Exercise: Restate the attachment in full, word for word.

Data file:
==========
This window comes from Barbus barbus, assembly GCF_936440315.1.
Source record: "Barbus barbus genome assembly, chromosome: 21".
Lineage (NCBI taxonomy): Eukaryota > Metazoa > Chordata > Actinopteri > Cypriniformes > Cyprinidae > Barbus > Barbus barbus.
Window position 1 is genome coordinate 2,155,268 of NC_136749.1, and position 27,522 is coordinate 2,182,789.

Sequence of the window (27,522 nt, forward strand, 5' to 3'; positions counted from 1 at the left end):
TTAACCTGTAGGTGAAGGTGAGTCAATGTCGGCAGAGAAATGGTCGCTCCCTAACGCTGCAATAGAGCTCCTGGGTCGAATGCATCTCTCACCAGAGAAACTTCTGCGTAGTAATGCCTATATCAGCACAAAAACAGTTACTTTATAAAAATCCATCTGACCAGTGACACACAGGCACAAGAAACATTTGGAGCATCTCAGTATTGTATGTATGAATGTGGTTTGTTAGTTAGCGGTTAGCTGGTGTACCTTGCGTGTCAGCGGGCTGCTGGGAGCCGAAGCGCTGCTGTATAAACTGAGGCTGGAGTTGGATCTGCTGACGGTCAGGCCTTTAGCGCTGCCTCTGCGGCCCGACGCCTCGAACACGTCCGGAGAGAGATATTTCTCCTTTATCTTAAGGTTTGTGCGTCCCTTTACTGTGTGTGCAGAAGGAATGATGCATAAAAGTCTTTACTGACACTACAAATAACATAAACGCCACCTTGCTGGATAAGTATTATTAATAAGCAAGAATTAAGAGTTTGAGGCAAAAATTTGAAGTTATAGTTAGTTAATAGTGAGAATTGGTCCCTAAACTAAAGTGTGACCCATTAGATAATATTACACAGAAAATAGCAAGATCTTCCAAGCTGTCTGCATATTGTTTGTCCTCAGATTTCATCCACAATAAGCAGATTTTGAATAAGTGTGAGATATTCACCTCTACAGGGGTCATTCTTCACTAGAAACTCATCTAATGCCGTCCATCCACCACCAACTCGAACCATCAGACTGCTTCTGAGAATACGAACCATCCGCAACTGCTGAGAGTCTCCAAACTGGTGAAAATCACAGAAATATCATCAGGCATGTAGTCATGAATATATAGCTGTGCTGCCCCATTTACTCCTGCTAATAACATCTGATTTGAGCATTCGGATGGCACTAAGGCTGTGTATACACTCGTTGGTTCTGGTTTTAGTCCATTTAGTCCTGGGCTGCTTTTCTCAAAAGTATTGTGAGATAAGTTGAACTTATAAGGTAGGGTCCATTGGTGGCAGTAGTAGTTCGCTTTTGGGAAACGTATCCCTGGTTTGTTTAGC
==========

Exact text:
This window comes from Barbus barbus, assembly GCF_936440315.1.
Source record: "Barbus barbus genome assembly, chromosome: 21".
Lineage (NCBI taxonomy): Eukaryota > Metazoa > Chordata > Actinopteri > Cypriniformes > Cyprinidae > Barbus > Barbus barbus.
Window position 1 is genome coordinate 2,155,268 of NC_136749.1, and position 27,522 is coordinate 2,182,789.

Sequence of the window (27,522 nt, forward strand, 5' to 3'; positions counted from 1 at the left end):
TTAACCTGTAGGTGAAGGTGAGTCAATGTCGGCAGAGAAATGGTCGCTCCCTAACGCTGCAATAGAGCTCCTGGGTCGAATGCATCTCTCACCAGAGAAACTTCTGCGTAGTAATGCCTATATCAGCACAAAAACAGTTACTTTATAAAAATCCATCTGACCAGTGACACACAGGCACAAGAAACATTTGGAGCATCTCAGTATTGTATGTATGAATGTGGTTTGTTAGTTAGCGGTTAGCTGGTGTACCTTGCGTGTCAGCGGGCTGCTGGGAGCCGAAGCGCTGCTGTATAAACTGAGGCTGGAGTTGGATCTGCTGACGGTCAGGCCTTTAGCGCTGCCTCTGCGGCCCGACGCCTCGAACACGTCCGGAGAGAGATATTTCTCCTTTATCTTAAGGTTTGTGCGTCCCTTTACTGTGTGTGCAGAAGGAATGATGCATAAAAGTCTTTACTGACACTACAAATAACATAAACGCCACCTTGCTGGATAAGTATTATTAATAAGCAAGAATTAAGAGTTTGAGGCAAAAATTTGAAGTTATAGTTAGTTAATAGTGAGAATTGGTCCCTAAACTAAAGTGTGACCCATTAGATAATATTACACAGAAAATAGCAAGATCTTCCAAGCTGTCTGCATATTGTTTGTCCTCAGATTTCATCCACAATAAGCAGATTTTGAATAAGTGTGAGATATTCACCTCTACAGGGGTCATTCTTCACTAGAAACTCATCTAATGCCGTCCATCCACCACCAACTCGAACCATCAGACTGCTTCTGAGAATACGAACCATCCGCAACTGCTGAGAGTCTCCAAACTGGTGAAAATCACAGAAATATCATCAGGCATGTAGTCATGAATATATAGCTGTGCTGCCCCATTTACTCCTGCTAATAACATCTGATTTGAGCATTCGGATGGCACTAAGGCTGTGTATACACTCGTTGGTTCTGGTTTTAGTCCATTTAGTCCTGGGCTGCTTTTCTCAAAAGTATTGTGAGATAAGTTGAACTTATAAGGTAGGGTCCATTGGTGGCAGTAGTAGTTCGCTTTTGGGAAACGTATCCCTGGTTTGTTTAGC